I don’t have an encyclopedic taste memory of all the world’s obscure grape varieties; I don’t even have a solid grasp on what you might call the second-tier varietals, the ones we’ve all heard of but don’t taste often. So I like to pick a varietal once in a while, buy a few bottles that represent different styles or regions, read around a little, and spend a few weeks idly getting to know the wine. These aren’t scientific or even representative approaches—I don’t buy 30 Albariños for under $20 and blind-taste all of them. They’re simply my way of keeping interested; learning and growing. Viognier has been in my little spotlight lately, and I tasted a great French version a week or so back, which I wrote about, but now I’ve struck upon a very different one that I like equally as much.

I’d bought the bottle in my initial Viognier shopping spree, but I hadn’t opened it right away, and I don’t know when I would have if my wife hadn’t been looking for white wine one night, when I was drinking red. The wine is called the Hermit Crab, it’s actually a blend of Viognier and Marsanne, and it’s produced by d’Arenberg, in McLaren Vale, Australia. They say the name comes from the decomposed sea critters in their limestone soil, and also from the clever fact that Hermit. is the abbreviation for the AOC where Viognier is most famously grown in the northern Rhône. But what matters to me is that my wife opened the bottle on a night when I was drinking red. An old friend was coming over, one who doesn’t drink much and would consider wine appreciation a sort of affectation, or decadence. I’d roasted a good chicken and made a salad of green beans, fresh shell beans, tomatoes, chanterelles, and a little basil and curly endive, and I’d put out the bottles of red and white wine without fanfare, afraid even to ask if my friend would like some; I didn’t want him to feel pressured.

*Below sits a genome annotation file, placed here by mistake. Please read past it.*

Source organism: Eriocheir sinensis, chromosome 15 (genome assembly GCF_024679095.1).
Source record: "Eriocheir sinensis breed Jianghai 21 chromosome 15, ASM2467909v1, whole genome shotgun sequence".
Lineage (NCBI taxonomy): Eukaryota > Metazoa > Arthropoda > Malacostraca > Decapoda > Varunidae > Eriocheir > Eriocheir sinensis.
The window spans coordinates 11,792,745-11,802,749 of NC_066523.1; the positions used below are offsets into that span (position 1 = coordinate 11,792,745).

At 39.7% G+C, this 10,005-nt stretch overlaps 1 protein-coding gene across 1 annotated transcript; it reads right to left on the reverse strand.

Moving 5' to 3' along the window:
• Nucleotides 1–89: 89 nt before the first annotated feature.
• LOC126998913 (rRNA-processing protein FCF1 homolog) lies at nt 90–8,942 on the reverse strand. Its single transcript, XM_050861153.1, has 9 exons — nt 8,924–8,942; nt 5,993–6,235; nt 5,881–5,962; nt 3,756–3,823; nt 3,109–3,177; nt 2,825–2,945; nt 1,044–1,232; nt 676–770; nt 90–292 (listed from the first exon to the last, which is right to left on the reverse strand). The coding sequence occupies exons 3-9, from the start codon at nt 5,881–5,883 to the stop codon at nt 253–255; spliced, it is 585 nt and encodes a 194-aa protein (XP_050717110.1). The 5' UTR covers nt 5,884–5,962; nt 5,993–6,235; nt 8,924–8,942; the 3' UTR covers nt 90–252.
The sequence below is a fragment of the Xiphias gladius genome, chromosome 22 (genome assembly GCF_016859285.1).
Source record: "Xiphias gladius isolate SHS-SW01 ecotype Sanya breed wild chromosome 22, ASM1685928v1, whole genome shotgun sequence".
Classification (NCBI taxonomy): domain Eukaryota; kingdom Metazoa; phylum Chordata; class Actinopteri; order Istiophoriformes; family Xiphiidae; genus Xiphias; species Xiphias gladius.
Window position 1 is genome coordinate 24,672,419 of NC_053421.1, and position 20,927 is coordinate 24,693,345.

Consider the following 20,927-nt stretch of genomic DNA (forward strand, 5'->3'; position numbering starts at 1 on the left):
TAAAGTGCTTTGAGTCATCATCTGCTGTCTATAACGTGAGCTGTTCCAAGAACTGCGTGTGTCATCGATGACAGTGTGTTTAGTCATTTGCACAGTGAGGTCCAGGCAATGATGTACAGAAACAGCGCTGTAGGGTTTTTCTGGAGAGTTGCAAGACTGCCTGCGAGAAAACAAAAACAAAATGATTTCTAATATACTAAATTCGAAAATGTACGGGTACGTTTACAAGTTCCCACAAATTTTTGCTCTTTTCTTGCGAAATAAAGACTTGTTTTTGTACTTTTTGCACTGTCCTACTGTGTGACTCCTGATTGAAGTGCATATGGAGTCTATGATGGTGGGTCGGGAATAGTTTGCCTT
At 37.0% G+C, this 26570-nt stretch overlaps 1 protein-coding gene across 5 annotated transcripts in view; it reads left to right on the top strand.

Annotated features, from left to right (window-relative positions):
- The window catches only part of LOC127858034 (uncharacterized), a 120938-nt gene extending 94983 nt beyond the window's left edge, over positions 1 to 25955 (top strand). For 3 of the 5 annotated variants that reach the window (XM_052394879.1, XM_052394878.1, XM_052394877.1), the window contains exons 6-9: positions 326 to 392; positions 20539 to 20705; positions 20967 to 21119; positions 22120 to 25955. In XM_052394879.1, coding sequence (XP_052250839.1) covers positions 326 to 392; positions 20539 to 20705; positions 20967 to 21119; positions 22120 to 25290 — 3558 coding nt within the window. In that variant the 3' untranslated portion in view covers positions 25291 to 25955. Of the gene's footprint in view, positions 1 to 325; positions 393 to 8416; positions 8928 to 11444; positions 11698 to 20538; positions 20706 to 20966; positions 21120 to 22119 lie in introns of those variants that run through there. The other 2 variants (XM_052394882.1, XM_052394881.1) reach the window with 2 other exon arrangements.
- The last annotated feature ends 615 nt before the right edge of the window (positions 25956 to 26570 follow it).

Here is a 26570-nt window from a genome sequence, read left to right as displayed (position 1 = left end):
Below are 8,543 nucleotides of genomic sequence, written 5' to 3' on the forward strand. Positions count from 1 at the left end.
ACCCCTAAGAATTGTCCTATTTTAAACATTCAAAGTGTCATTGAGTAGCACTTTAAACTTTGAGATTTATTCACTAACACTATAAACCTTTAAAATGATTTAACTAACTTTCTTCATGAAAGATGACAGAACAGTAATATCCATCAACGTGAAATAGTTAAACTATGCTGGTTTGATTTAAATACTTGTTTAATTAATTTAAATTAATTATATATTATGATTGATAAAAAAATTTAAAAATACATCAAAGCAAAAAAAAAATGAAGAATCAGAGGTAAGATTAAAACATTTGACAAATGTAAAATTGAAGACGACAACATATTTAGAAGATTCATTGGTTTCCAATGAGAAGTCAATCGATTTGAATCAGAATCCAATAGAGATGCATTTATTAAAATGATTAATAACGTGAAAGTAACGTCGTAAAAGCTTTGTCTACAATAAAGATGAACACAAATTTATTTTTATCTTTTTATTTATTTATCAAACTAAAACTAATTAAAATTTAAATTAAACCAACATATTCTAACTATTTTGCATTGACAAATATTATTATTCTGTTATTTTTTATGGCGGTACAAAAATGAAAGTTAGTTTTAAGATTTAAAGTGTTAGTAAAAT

He’s a good guy or we wouldn’t be friends, but everybody’s different, and he does have this puritanical streak. And so even as I enjoyed his company and conversation, I had a very private food and wine experience, simply savoring and sipping and keeping it all to myself—at least until I saw a small smile on my wife’s face. She, too, was quietly enjoying herself, and it was all because of the Hermit Crab. Our dining room floor is covered in rosin paper right now, and the room is bare of furniture, and there are power tools everywhere, but the sight of my wife pushing a wine glass toward me, across the table—wanting me to taste—filled the room with romance. And so did the Hermit Crab, which turned out to be a smooth and lovely wine, with just the plush smell and full body I’m learning to expect from Viognier, but all in balance, all in place. All the way it should be.

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